‘Instead of writing, I thought about his character. Who he was, how he was able to move between all parts and layers of life in Renaissance Florence.’
City of Vengeance
By D. V Bishop
Published by Pan Macmillan
Congratulations David on the publication of City of Vengeance! It’s been quite the journey getting your book into print, but an encouraging one too for budding writers. Could you tell us more about your road to publication?
City of Vengeance was inspired by an academic monograph I chanced upon in a bookshop near the British Museum, which argued the criminal justice system in late Renaissance Florence was roughly similar to a modern police force. That set off a big lightbulb in my head, but I spent years researching and not writing the novel. The more I learned about the period, the more I realised how little I knew. I wanted to do the story justice, so I did other things instead – writing episodes of Doctors for BBC 1, audio dramas featuring Doctor Who, graphic novels and award-winning short film scripts that never quite got made.
To force myself into writing the novel, I started a Creative Writing PhD part-time via distance learning at Lancaster University in 2017. That gave me deadlines and a supervisor to offer feedback. The following year I entered the Pitch Perfect competition at the Bloody Scotland international crime fiction festival at Stirling. To my surprise I won, which galvanised me to hurry up and finish my first draft. More drafts followed and in Spring 2019 I started querying agents. Happily the wonderful Jenny Brown offered to represent me, and the book went on submission to publishers. Several made offers, but I chose Pan Macmillan – the home of Colin Dexter, Ann Cleeves, Ian Fleming, Lin Anderson and many others.
With historical fiction, a writer has to undertake a lot of research to bring authenticity to the world you’re creating. Did you enjoy this process?
Yes, too much at times. Research is utterly addictive because you discover so many fascinating things you never knew, facts that challenge your perception of history. My biggest problem is knowing when to stop researching and start writing, because it’s such a useful work displacement activity. My book shelves are groaning beneath the weight of books I have read, and those still waiting for my attention.
Your book is set in 16th century Florence. Did you already have a relationship to the city?
I grew up in New Zealand but had always wanted to see Florence, the cradle of the Renaissance. My first visit was in 2001, and I return every few years. Now I’m writing about the city, I have even more reason to go back – once the pandemic is over.
Your novel is a thriller as well as historical fiction. When writing, how did you strike the balance between your world-building and your pacy plotting?
My writing naturally tends toward pace, thanks to a background in journalism where lean writing is essential and a career in comics, where concision is crucial. I have to make a conscious effort to describe environments and characters, perhaps because I tend to send the story as a film playing in my head. I have to remember the readers can’t see what a tavern or a convent or a stabbing looks like unless I write it down.
You have quite the protagonist in your investigator Cesare Aldo. Can you tell us about his creation?
The fact I spent so long not writing City of Vengeance was to Aldo’s advantage. Instead of writing, I thought about his character. Who he was, how he was able to move between all parts and layers of life in Renaissance Florence. I knew he would be an outsider of sorts, but his sexuality means Aldo’s life is always at risk. Being what we now call a gay man at that time and in that place made you a criminal. So Aldo is both law enforcer and law breaker. When I realised that about him, a lot of his characterisation fell into place. He has a code he follows, things he will and won’t do. He’s a former solider, able to fight for his life when required, and he will kill if he deems that necessary. That makes him dangerous if cornered.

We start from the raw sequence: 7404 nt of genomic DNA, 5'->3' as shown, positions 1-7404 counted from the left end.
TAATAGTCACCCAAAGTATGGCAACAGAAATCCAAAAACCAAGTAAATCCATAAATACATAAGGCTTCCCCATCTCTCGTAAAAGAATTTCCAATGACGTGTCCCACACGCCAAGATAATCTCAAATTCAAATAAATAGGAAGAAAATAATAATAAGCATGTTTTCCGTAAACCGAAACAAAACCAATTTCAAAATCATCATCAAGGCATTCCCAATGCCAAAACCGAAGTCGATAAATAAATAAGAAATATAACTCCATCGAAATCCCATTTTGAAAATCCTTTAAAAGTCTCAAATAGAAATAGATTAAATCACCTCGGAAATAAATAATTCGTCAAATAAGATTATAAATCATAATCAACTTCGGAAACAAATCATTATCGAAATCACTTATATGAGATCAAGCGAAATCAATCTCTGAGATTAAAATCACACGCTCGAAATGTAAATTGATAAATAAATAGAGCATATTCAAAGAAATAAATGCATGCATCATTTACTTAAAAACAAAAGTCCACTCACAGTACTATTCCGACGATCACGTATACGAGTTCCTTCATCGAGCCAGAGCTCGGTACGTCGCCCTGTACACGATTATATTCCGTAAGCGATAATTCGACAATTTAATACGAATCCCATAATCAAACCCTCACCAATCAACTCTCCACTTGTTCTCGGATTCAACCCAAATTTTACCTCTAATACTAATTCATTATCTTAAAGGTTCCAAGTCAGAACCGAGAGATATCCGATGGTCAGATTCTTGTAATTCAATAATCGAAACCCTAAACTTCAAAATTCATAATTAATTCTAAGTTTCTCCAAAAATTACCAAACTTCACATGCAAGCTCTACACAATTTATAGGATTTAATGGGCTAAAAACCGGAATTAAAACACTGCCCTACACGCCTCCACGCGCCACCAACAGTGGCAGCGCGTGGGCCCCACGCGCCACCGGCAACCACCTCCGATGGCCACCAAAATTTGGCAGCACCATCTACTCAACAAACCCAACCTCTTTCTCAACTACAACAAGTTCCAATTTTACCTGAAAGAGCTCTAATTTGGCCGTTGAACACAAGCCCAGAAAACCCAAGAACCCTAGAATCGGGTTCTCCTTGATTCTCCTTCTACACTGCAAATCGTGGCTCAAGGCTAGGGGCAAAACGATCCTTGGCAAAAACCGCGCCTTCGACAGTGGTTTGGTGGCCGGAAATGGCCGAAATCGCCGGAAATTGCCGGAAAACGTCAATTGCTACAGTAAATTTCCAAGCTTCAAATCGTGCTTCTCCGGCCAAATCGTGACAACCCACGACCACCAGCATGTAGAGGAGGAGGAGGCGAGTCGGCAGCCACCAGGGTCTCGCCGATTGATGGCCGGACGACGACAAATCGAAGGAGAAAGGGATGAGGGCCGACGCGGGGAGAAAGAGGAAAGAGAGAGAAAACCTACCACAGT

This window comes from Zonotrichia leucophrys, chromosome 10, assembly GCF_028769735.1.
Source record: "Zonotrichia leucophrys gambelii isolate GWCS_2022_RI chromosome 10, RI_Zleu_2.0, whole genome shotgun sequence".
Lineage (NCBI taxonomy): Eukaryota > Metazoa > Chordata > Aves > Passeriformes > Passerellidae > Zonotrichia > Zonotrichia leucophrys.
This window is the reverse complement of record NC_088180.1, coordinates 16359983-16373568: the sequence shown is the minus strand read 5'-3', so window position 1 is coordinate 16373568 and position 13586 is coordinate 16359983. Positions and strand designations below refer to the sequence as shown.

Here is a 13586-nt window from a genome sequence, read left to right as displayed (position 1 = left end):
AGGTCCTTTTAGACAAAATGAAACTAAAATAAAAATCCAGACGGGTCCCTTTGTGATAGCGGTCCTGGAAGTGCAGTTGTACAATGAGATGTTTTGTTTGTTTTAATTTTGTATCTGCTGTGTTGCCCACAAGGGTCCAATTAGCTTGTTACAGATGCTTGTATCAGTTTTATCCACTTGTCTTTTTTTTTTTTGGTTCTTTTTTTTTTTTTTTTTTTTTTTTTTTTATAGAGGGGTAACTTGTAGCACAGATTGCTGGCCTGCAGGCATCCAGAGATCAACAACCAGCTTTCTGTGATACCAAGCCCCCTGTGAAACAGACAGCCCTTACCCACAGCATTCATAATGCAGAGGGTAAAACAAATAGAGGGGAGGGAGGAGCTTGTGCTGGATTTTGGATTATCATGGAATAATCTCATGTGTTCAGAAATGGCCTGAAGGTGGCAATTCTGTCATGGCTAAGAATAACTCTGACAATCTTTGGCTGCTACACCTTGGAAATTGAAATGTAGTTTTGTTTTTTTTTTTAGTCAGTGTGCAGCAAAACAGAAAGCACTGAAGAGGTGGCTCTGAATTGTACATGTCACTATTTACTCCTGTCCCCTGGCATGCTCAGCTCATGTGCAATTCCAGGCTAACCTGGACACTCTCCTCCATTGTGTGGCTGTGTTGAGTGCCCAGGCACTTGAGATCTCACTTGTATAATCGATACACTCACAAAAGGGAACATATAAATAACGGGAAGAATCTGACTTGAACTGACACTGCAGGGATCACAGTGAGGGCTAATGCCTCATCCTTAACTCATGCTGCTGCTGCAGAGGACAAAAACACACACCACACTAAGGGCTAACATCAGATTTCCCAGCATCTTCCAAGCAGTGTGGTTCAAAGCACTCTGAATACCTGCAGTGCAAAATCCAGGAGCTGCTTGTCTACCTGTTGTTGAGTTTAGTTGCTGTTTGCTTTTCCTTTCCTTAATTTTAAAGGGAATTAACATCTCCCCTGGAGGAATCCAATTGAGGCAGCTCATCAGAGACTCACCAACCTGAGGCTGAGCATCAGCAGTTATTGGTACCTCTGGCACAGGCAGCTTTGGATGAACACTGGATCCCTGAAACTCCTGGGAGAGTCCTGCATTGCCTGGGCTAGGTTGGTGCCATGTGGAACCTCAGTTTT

Who do you see playing him in a TV or film adaptation?
Twenty years ago the answer would have been Viggo Mortensen as Aragorn in The Lord of the Rings films. Now I think Shaun Evans who plays the young Morse in the TV drama Endeavour would make a wonderful Cesare Aldo. He’s a great actor, able to convey so much without saying a word – perfect for the often taciturn Aldo!
You’re currently working on a sequel. How far along do you see Aldo’s fortunes unfolding? Do you have a series arc in mind, or are you taking it on a book by book basis?
I have plans for the first four novels, which follow the seasons – winter 1536 in City of Vengeance, spring 1537 for the next book, and on into summer and autumn. There is a clear arc across those individual stories, which I hope readers will want to follow with me and the characters.
What historical fiction and thrillers have influenced you in your writing?
Abir Mukherjee’s novels set in early 20th Century India were a touchstone, the story of a good man working for a bad system of justice. The Leo Stanhope mysteries by Alex Reeve set in Victorian London showed that historical thrillers could have unexpected detectives. Books by Antonia Hodgson and Laura Shepherd-Robinson were also influential, as was the master of historical crime C. J. Sansom – we’re all following in his footsteps, one way or another.
What are you looking forward to reading next?
I’ve just finished an advance copy of Robbie Morrison’s Edge of the Grave, a cracking police procedural set in 1930s Glasgow which is coming out next month (March 2021). That really lives up to the ‘no mean city’ adage, and has all the deadpan humour you would expect of a great Glasgow novel. And I’m eager to read the next book by Liam McIlvanney, which is a sequel to his prize-winner The Quaker.
City of Vengeance by D. V Bishop is published by Pan Macmillan, priced £14.99.